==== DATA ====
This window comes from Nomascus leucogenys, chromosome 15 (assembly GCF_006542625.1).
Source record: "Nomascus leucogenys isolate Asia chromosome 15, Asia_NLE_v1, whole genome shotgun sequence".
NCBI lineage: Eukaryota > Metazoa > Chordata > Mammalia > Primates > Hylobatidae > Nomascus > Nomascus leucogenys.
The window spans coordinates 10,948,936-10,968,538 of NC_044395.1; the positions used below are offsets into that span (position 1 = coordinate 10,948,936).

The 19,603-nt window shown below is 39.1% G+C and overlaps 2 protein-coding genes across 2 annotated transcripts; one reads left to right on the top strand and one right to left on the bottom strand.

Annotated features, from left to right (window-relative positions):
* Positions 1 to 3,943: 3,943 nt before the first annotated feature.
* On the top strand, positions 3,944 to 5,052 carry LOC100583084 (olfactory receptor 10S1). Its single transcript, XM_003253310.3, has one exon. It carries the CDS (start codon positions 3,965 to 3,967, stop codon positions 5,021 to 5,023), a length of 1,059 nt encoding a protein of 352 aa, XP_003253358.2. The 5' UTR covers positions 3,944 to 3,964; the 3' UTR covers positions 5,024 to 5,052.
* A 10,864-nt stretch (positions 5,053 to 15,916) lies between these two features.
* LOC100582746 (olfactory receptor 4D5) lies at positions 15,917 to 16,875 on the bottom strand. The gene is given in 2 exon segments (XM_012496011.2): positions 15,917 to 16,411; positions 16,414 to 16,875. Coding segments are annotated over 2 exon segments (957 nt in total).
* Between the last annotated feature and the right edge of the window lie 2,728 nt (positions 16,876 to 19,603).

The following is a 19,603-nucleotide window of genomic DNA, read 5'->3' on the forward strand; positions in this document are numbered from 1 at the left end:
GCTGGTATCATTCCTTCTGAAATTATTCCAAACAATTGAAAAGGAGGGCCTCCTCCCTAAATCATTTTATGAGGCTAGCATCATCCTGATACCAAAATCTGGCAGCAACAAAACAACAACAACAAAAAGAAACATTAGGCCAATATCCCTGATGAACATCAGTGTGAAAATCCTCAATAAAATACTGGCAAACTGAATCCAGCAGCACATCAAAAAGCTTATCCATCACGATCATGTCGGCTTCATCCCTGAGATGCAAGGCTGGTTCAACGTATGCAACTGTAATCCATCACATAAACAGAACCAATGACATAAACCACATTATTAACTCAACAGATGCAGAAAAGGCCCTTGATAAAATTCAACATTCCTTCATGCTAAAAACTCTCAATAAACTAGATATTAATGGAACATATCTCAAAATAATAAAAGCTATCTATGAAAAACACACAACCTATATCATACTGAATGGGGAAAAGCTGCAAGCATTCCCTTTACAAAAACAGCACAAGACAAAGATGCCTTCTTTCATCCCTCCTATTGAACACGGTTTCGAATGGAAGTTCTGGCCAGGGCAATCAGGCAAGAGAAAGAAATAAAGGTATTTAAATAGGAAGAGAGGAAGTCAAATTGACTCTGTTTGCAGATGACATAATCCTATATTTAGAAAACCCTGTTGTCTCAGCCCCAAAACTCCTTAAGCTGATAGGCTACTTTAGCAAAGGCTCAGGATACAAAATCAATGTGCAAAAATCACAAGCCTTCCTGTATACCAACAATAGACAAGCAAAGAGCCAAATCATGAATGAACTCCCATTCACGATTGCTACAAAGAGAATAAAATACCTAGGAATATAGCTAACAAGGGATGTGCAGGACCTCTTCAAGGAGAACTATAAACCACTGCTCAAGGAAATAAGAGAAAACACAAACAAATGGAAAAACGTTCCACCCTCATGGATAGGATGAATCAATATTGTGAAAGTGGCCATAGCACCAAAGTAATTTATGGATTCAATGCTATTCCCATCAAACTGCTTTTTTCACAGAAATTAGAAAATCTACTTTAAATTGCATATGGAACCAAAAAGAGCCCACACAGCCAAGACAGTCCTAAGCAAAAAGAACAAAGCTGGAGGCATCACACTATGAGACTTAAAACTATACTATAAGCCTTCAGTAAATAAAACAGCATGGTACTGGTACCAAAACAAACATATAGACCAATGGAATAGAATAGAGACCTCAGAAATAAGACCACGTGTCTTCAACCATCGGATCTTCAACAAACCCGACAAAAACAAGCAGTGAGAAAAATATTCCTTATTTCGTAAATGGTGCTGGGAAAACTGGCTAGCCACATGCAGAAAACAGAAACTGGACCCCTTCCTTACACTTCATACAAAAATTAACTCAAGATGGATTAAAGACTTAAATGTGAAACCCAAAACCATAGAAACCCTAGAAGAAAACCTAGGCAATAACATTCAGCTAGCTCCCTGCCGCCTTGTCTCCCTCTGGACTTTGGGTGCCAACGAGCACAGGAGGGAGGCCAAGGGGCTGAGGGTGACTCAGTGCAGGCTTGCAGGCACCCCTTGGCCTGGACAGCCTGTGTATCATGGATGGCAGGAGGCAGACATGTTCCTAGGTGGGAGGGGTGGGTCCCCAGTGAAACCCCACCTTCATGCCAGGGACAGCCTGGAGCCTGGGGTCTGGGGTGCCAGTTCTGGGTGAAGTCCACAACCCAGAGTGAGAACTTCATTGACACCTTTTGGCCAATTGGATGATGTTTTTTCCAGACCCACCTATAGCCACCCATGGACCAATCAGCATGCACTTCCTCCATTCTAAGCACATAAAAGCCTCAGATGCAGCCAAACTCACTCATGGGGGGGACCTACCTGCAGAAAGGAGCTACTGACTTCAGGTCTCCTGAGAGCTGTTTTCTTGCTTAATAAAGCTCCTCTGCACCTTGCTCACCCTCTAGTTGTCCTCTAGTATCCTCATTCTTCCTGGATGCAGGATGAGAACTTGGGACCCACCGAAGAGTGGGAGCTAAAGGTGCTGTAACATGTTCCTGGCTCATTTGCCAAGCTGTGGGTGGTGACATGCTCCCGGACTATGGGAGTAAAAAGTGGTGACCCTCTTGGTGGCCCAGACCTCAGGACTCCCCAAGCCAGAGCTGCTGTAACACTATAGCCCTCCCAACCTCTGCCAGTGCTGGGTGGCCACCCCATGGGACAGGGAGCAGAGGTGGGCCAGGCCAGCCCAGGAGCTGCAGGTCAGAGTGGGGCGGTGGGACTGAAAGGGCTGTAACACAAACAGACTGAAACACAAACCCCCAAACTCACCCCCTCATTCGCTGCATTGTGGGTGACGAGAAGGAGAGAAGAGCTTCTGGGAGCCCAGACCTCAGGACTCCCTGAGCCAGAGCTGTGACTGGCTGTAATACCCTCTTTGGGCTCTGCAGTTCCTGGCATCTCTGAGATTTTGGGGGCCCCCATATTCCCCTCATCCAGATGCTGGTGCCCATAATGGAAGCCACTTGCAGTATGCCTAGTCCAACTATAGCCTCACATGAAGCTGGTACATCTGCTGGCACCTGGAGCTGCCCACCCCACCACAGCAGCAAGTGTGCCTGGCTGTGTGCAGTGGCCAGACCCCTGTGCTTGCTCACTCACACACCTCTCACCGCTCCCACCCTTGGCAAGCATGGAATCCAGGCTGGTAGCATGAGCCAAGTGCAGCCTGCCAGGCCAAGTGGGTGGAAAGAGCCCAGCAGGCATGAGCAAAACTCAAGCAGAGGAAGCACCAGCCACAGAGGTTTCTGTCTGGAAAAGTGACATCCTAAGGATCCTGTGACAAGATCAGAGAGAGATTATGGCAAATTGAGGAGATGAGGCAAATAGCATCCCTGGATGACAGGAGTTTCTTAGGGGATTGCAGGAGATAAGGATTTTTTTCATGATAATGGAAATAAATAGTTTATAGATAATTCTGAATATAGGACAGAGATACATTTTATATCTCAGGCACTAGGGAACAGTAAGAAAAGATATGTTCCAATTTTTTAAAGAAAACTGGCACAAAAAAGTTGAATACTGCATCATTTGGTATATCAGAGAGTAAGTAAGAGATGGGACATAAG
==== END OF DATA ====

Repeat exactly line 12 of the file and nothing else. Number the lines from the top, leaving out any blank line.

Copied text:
The following is a 19,603-nucleotide window of genomic DNA, read 5'->3' on the forward strand; positions in this document are numbered from 1 at the left end: